Zak Kitnick: Three Men and a Maybe
March 10 – April 28, 2012
Opening Reception: Saturday, March 10th 6-8pm

D’Amelio Gallery is pleased to present a new project by New York artist Zak Kitnick. In this work, Kitnick employs unfinished steel shelving components, nuts, bolts and welded steel—materials typically associated with the industrial realm of manufacturing. Increasingly, however, they have been absorbed into the home as industrial design is celebrated as a style.

A single architectural work juts from the wall, subdividing and partitioning the gallery as the structure presents its two sides, those of surface and support. Nine raw steel enclosure panels evoke an upright Carl Andre floor sculpture; complete with industrial markings, they show the wear and tear of their own production. Opposite, the open shelving suggests the concealed equipment of the closet or the cornucopia of the well-stocked modern pantry, without even a bag of flour—or a pair of slacks— on its overqualified surfaces. 

Without this surplus, the structure of the object presents itself as the subject matter. Modular components are assembled against their principles, trading form-follows-function-design for form that forecloses function. Rather than arranged to fit contents, the shelving follows a predetermined template that precludes it. Both awaiting and negating supply, it is pure organization (shelf, bin, container and divider). Defined by simple and repetitive language, the work’s ostensible potential is to repeat its structure ad infinitum.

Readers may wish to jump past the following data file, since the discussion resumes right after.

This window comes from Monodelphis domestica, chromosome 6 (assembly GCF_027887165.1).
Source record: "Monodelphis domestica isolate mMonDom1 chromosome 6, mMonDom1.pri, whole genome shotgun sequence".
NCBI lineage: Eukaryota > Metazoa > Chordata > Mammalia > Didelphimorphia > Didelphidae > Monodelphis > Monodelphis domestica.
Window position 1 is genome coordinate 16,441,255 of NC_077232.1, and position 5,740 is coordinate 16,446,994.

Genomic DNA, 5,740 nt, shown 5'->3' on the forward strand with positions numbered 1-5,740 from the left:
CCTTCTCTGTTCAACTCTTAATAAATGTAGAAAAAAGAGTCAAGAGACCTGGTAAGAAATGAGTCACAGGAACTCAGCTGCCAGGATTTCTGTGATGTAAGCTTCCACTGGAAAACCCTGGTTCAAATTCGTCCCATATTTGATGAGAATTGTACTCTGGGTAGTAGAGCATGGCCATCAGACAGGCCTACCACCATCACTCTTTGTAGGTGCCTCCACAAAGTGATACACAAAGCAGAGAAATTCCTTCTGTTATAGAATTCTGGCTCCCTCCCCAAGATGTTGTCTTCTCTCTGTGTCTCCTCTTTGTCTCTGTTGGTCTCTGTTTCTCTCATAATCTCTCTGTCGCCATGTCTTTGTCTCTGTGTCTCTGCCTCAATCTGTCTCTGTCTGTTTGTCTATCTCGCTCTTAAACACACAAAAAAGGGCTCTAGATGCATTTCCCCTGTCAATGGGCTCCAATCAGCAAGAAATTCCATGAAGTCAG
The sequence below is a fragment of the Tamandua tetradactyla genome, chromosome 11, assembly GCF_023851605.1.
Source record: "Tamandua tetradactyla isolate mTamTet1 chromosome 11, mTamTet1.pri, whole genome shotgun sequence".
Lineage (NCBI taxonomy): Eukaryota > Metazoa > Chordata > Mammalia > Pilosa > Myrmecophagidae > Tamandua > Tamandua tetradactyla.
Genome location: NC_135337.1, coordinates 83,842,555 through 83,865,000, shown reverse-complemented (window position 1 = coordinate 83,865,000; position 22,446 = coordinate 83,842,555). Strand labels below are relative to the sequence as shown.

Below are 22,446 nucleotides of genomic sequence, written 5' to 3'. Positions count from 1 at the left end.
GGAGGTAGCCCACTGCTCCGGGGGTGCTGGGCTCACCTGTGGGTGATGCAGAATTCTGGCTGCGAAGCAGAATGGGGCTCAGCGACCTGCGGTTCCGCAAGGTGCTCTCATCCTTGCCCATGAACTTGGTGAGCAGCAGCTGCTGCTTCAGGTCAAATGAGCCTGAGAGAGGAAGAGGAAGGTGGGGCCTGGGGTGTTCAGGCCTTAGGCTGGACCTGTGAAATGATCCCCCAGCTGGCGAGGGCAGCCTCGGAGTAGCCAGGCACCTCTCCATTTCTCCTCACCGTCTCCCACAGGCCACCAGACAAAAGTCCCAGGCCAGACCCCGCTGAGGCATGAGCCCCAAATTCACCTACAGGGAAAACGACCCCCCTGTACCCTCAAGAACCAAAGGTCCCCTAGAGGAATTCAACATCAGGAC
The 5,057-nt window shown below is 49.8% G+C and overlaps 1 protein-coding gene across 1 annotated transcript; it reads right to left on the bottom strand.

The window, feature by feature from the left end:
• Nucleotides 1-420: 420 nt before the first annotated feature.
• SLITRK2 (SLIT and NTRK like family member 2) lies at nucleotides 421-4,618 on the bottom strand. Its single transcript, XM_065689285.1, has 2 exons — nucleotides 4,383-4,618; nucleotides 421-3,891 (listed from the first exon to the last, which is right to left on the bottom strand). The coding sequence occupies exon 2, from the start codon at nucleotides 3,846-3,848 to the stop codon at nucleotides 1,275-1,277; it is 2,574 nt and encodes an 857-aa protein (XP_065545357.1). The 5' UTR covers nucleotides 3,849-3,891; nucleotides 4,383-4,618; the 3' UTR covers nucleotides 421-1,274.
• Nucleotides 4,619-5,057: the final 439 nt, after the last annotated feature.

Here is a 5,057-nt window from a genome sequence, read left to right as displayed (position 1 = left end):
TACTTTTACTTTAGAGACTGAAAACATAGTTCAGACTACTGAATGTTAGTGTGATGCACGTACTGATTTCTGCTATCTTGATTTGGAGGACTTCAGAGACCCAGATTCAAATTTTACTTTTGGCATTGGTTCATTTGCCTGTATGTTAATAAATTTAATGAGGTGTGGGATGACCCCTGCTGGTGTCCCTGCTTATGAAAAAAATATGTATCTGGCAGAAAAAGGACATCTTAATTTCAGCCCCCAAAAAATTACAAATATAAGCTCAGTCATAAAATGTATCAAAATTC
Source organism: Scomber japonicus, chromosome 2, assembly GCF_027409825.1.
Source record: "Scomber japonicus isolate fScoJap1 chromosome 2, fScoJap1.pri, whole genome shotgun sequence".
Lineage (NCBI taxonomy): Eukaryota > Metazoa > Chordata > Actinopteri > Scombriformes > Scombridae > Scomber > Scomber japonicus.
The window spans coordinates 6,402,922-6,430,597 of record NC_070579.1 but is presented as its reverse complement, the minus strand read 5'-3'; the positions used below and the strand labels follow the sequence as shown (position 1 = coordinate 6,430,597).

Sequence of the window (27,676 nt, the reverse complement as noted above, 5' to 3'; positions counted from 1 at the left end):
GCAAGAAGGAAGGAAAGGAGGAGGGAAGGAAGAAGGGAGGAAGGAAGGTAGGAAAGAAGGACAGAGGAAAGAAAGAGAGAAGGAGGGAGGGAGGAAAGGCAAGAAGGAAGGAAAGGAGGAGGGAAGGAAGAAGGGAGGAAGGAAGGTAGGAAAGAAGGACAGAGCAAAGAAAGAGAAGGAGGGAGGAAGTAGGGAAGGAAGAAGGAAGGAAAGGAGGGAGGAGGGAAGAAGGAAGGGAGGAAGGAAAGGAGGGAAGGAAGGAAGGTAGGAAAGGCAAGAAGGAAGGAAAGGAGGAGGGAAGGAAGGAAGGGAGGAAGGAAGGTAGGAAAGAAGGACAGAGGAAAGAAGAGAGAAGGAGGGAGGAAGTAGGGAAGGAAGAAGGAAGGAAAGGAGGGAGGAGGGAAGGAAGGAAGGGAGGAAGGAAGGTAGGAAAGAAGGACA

In his work, Kitnick is specifically interested in how questions of décor, utility and art take on different meanings in the home, factory, and museum. As warehouses become residences, old factories become museums, and manufacturing is further supplanted by the commerce of service, Kitnick ‘uses’ as artwork the types of instruments formerly housed in these spaces.

Favoring a form of production more closely aligned with assembling, Kitnick approaches the process of making with the same questions one might ask about a sweater or other product. Where did you get it? How much did it cost? What size is it? These banal questions point to the inefficiency of allowing an object to be the least that it could possibly be. In short, Kitnick is most interested in the moment when an object becomes aware of its potential to be something other than what it is.